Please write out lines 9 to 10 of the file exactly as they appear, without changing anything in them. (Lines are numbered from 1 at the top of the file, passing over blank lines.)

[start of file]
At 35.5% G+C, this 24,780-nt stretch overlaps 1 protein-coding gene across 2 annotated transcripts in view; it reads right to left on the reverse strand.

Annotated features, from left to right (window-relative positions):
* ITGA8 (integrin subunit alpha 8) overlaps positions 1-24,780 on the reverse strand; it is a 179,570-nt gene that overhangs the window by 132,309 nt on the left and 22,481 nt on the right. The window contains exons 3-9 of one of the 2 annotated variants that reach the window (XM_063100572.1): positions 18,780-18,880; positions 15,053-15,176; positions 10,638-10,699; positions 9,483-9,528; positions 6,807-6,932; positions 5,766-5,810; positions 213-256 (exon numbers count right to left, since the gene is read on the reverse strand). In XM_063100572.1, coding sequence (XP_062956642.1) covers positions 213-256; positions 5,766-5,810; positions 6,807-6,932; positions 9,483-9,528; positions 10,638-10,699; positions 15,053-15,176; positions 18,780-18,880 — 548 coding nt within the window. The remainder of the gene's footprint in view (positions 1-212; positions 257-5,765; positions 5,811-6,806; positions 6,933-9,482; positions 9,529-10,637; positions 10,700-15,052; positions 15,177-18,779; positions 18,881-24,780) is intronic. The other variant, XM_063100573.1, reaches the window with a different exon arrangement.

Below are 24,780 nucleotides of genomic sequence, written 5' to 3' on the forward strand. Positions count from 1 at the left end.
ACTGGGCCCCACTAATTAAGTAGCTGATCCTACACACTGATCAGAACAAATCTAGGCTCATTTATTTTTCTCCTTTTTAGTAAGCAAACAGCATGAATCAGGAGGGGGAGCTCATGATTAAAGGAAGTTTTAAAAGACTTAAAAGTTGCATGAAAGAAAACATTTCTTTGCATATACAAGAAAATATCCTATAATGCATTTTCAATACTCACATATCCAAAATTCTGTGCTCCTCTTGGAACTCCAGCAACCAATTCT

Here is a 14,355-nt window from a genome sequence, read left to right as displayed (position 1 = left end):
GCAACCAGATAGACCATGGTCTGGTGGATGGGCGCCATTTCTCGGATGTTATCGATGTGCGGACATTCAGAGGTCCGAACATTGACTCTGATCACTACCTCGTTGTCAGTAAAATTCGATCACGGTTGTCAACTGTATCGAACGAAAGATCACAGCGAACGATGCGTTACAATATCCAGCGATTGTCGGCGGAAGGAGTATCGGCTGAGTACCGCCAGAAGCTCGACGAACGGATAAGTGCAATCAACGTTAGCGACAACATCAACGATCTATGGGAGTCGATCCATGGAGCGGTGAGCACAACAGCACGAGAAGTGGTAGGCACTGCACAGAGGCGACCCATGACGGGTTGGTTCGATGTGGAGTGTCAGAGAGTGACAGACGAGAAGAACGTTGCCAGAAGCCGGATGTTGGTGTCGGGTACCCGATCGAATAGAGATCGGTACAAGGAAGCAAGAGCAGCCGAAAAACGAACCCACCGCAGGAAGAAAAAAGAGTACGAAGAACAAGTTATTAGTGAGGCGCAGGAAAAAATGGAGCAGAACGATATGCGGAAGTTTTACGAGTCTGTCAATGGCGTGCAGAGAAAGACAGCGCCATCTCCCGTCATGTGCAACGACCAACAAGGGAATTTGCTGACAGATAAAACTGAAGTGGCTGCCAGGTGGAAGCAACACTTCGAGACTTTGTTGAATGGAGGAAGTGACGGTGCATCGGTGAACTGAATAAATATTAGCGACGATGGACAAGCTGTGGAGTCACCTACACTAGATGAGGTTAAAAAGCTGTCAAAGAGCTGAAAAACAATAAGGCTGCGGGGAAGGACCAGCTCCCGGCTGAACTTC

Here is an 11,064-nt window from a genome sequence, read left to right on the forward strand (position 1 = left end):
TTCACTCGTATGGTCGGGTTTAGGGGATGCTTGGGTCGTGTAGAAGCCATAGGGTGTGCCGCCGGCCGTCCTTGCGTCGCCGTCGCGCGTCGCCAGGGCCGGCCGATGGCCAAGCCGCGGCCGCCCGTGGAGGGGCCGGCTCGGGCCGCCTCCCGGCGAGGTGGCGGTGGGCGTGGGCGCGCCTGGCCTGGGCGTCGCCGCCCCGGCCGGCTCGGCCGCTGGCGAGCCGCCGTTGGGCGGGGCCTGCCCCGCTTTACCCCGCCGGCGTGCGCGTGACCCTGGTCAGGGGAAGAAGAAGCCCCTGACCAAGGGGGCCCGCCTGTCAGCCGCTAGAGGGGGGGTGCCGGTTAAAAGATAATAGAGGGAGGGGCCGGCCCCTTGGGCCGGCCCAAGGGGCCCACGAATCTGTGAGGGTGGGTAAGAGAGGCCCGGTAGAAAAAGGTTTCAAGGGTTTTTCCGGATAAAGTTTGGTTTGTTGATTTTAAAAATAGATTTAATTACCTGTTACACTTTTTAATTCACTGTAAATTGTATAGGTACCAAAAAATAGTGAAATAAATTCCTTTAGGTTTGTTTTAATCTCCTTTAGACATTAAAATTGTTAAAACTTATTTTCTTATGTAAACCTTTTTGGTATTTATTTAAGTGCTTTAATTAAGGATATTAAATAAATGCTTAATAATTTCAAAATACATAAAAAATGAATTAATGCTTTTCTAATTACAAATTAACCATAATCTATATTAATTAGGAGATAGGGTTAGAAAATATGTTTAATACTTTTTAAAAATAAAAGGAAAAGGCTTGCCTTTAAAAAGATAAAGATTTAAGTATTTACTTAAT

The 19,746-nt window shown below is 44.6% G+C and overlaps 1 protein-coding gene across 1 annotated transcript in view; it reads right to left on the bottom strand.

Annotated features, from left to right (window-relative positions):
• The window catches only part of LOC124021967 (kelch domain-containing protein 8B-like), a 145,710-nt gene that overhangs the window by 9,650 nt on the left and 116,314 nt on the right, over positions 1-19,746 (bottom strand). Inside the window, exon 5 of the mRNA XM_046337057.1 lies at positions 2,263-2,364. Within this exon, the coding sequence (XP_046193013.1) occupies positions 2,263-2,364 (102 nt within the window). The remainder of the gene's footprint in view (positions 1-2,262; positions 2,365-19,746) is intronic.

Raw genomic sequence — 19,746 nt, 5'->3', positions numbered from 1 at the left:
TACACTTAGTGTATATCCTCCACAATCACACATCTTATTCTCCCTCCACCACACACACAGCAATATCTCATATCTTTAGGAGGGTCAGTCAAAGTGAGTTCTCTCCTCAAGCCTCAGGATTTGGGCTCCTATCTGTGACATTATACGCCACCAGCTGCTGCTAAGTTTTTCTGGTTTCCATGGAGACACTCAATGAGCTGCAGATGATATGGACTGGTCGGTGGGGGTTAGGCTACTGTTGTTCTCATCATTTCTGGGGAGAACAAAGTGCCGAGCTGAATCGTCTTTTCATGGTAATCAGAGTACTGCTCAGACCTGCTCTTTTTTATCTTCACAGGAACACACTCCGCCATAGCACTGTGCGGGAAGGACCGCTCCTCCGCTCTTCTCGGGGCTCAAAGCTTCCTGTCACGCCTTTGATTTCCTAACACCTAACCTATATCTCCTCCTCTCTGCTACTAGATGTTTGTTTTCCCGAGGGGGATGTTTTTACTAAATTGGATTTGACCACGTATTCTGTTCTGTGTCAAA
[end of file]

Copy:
TTCACTCGTATGGTCGGGTTTAGGGGATGCTTGGGTCGTGTAGAAGCCATAGGGTGTGCCGCCGGCCGTCCTTGCGTCGCCGTCGCGCGTCGCCAGGGCCGGCCGATGGCCAAGCCGCGGCCGCCCGTGGAGGGGCCGGCTCGGGCCGCCTCCCGGCGAGGTGGCGGTGGGCGTGGGCGCGCCTGGCCTGGGCGTCGCCGCCCCGGCCGGCTCGGCCGCTGGCGAGCCGCCGTTGGGCGGGGCCTGCCCCGCTTTACCCCGCCGGCGTGCGCGTGACCCTGGTCAGGGGAAGAAGAAGCCCCTGACCAAGGGGGCCCGCCTGTCAGCCGCTAGAGGGGGGGTGCCGGTTAAAAGATAATAGAGGGAGGGGCCGGCCCCTTGGGCCGGCCCAAGGGGCCCACGAATCTGTGAGGGTGGGTAAGAGAGGCCCGGTAGAAAAAGGTTTCAAGGGTTTTTCCGGATAAAGTTTGGTTTGTTGATTTTAAAAATAGATTTAATTACCTGTTACACTTTTTAATTCACTGTAAATTGTATAGGTACCAAAAAATAGTGAAATAAATTCCTTTAGGTTTGTTTTAATCTCCTTTAGACATTAAAATTGTTAAAACTTATTTTCTTATGTAAACCTTTTTGGTATTTATTTAAGTGCTTTAATTAAGGATATTAAATAAATGCTTAATAATTTCAAAATACATAAAAAATGAATTAATGCTTTTCTAATTACAAATTAACCATAATCTATATTAATTAGGAGATAGGGTTAGAAAATATGTTTAATACTTTTTAAAAATAAAAGGAAAAGGCTTGCCTTTAAAAAGATAAAGATTTAAGTATTTACTTAAT

The 19,746-nt window shown below is 44.6% G+C and overlaps 1 protein-coding gene across 1 annotated transcript in view; it reads right to left on the bottom strand.